Album Reviews

Album Review: MISERY INDEX – Rituals of Power

Season of Mist | 08 March 2019

MISERY INDEXDeath Metal is huge once again. Seeing the evolution and subsequent peaks and valleys – the late 90s being a deep chasm into bedrock and below – it has offered various forms and styles. The genre has replaced Thrash as the home of the edgiest guitar virtuosos over the years as well as some of the most mind-blowing, phenomenal percussionists. It takes enormous skill, determination, creativity, and a dedicated, brutal work ethic to hang with the Titans, and sometimes; in fact, more often than not, even all that is not enough. When other bands were experimenting with different formats and even abandoning the genre, Misery Index formed in 2001, dedicated to upholding their roots and move things ever forward while staying true. Misery Index is the very definition of Death Metal lifers. Steady, consistently cutting edge, and abrasive output, as well as absolutely relentless touring, has kept the name on the lips of fans and press alike. In the family tree of Death Metal and Extreme Metal in general, Misery Index has deep roots sharing current and former members with the likes of Scour, Pig Destroyer, Hate Eternal, and of course, Dying Fetus. Regardless though, Misery Index is the main focus of all involved.  Alongside Broken Hope, Cattle Decapitation, Internal Bleeding, and others, Misery Index has continually sought to expand Death Metal, its musical limits, and aesthetics. 

Rituals of Power, the band’s sixth full-length, has just been released on Season of Mist and it is a furious, raging, bloody tutorial on how to move the genre further. The first word that comes to mind when speaking of the album is polished. Beginning with an intense offering in the form of “Universal Untruths,” the album immediately sets a precedent of diminished chord bliss and precise riffing. The huge chords hang in the air like smoke clouding a battlefield before the next assault. This is modern, next-gen Death Metal without boundaries. The blast beats explode on “Decline and Fall,” the following track. Misery Index successfully demonstrate a new arsenal of riffs as the alternate between the fast and grinding and monstrous palm-muted chugging. Chugging to the next level. These are those kinds of palm-mutes where the air literally erupts when hit and the speakers can be seen leaping out of the cab. At the 3:27 mark, the band hits a straight-forward Heavy Metal riff accented by rhythmic double-picking that is sure to inspire proper head-banging for all those so inclined.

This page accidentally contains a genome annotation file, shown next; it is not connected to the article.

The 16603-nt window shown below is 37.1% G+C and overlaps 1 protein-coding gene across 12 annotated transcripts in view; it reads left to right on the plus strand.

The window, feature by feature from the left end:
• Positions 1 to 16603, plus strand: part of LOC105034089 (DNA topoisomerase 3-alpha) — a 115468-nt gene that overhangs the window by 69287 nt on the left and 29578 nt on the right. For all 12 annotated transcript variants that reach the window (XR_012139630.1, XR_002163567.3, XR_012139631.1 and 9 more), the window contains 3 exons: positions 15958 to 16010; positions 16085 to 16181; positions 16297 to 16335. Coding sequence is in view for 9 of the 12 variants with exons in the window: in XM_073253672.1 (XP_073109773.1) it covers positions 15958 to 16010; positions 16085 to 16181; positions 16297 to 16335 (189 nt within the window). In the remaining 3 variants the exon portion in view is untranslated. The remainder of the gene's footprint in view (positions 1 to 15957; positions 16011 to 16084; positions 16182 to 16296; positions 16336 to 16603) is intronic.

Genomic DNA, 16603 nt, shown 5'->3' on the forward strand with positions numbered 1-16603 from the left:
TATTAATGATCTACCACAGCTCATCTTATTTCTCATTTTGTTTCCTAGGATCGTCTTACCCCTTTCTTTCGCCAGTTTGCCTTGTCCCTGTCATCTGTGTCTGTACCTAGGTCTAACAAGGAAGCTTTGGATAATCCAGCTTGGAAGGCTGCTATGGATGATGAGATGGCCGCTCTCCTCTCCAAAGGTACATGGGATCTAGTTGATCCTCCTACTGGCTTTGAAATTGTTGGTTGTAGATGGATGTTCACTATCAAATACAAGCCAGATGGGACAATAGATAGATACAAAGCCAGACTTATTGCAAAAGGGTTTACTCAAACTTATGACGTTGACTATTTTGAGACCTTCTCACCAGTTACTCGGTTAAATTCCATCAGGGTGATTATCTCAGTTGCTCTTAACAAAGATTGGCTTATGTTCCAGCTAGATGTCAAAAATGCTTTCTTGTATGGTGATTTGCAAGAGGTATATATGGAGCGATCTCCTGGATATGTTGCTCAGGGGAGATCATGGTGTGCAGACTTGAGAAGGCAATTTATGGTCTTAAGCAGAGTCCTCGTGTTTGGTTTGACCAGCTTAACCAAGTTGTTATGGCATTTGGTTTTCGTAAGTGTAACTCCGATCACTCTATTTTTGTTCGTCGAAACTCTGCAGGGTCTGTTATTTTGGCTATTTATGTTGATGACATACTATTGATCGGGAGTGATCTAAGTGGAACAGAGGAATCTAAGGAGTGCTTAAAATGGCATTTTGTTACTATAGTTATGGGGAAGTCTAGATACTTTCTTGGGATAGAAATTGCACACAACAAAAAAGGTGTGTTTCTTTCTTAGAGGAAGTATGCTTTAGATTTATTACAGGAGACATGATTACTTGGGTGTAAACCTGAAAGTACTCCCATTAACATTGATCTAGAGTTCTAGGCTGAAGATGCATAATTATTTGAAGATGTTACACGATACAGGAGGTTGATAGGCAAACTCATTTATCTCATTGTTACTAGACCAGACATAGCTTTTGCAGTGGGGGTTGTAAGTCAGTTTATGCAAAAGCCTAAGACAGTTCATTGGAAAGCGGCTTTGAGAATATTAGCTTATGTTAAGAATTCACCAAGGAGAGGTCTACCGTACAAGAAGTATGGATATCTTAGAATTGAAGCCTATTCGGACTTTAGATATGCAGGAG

The band takes influence from a number of scenes within the music. In addition to Death Metal, one can hear gang vocals in tracks such as the fifth, “Hammering the Nails,” that evoke memories of old school NYHC. In fact, there are moments as well that have a Punk feel, though from the Crust perspective, obviously owing to the heavy influence of Assück on the band. That blend of all the above along with classic Grindcore yields the Misery Index sound – a vibrant, inspiring romp of soul-filled aggression. Yes, I said soul, though not in the R&B sense. What is meant is that the band’s music has personality, feeling, and life. Some bands get lost in the complexities of their songs and along the way, emotion is left out of the mix. This is definitely not the case with Misery Index.

From a musician’s perspective, the material is absolutely inspiring with plenty of jaw-dropping moments via riffs, solos, and arrangements. At a time when the scene has become riddled with bands that are either based solely on attempting to recreate past achievements (like the many bands that are clones of Death) or put out albums that are essentially noodle-fests of plastic-feeling “Prog-like” Death Metal, Misery Index is still riding high ahead of the pack. Refusing to settle for anything substandard, this band has once again revolutionized the genre creating an album that will long be heralded as a new standard. Everyone else is years behind, and Misery Index continue to move ahead – onward!

Tags

Related Articles

Back to top button